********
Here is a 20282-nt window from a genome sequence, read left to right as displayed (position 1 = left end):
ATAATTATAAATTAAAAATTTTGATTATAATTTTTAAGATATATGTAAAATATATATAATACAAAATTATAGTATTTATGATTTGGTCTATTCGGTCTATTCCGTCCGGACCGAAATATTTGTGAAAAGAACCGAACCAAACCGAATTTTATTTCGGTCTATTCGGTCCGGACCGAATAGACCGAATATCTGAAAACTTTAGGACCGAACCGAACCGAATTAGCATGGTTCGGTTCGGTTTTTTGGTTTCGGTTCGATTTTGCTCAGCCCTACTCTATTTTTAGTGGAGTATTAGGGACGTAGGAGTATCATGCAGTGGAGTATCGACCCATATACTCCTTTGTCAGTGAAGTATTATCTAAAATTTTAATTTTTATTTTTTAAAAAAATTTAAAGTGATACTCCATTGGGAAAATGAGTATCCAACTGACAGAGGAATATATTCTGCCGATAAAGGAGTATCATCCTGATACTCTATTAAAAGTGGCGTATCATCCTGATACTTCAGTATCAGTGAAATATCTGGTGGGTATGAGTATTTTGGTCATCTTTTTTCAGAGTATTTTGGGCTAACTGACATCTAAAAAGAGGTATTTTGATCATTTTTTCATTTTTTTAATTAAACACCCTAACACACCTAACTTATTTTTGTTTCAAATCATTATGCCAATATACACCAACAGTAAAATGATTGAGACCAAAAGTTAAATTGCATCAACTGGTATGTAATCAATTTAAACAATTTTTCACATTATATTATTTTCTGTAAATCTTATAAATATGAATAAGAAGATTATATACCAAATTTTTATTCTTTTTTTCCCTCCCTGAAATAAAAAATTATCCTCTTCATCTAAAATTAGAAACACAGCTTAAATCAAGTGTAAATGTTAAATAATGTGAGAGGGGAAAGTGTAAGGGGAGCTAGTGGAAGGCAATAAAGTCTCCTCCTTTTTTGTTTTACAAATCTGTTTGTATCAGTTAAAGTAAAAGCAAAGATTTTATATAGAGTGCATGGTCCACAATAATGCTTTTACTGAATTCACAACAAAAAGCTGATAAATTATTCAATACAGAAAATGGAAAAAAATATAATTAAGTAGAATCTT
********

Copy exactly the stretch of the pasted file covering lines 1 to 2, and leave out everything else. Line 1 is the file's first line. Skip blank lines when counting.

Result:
Here is a 20282-nt window from a genome sequence, read left to right as displayed (position 1 = left end):
ATAATTATAAATTAAAAATTTTGATTATAATTTTTAAGATATATGTAAAATATATATAATACAAAATTATAGTATTTATGATTTGGTCTATTCGGTCTATTCCGTCCGGACCGAAATATTTGTGAAAAGAACCGAACCAAACCGAATTTTATTTCGGTCTATTCGGTCCGGACCGAATAGACCGAATATCTGAAAACTTTAGGACCGAACCGAACCGAATTAGCATGGTTCGGTTCGGTTTTTTGGTTTCGGTTCGATTTTGCTCAGCCCTACTCTATTTTTAGTGGAGTATTAGGGACGTAGGAGTATCATGCAGTGGAGTATCGACCCATATACTCCTTTGTCAGTGAAGTATTATCTAAAATTTTAATTTTTATTTTTTAAAAAAATTTAAAGTGATACTCCATTGGGAAAATGAGTATCCAACTGACAGAGGAATATATTCTGCCGATAAAGGAGTATCATCCTGATACTCTATTAAAAGTGGCGTATCATCCTGATACTTCAGTATCAGTGAAATATCTGGTGGGTATGAGTATTTTGGTCATCTTTTTTCAGAGTATTTTGGGCTAACTGACATCTAAAAAGAGGTATTTTGATCATTTTTTCATTTTTTTAATTAAACACCCTAACACACCTAACTTATTTTTGTTTCAAATCATTATGCCAATATACACCAACAGTAAAATGATTGAGACCAAAAGTTAAATTGCATCAACTGGTATGTAATCAATTTAAACAATTTTTCACATTATATTATTTTCTGTAAATCTTATAAATATGAATAAGAAGATTATATACCAAATTTTTATTCTTTTTTTCCCTCCCTGAAATAAAAAATTATCCTCTTCATCTAAAATTAGAAACACAGCTTAAATCAAGTGTAAATGTTAAATAATGTGAGAGGGGAAAGTGTAAGGGGAGCTAGTGGAAGGCAATAAAGTCTCCTCCTTTTTTGTTTTACAAATCTGTTTGTATCAGTTAAAGTAAAAGCAAAGATTTTATATAGAGTGCATGGTCCACAATAATGCTTTTACTGAATTCACAACAAAAAGCTGATAAATTATTCAATACAGAAAATGGAAAAAAATATAATTAAGTAGAATCTT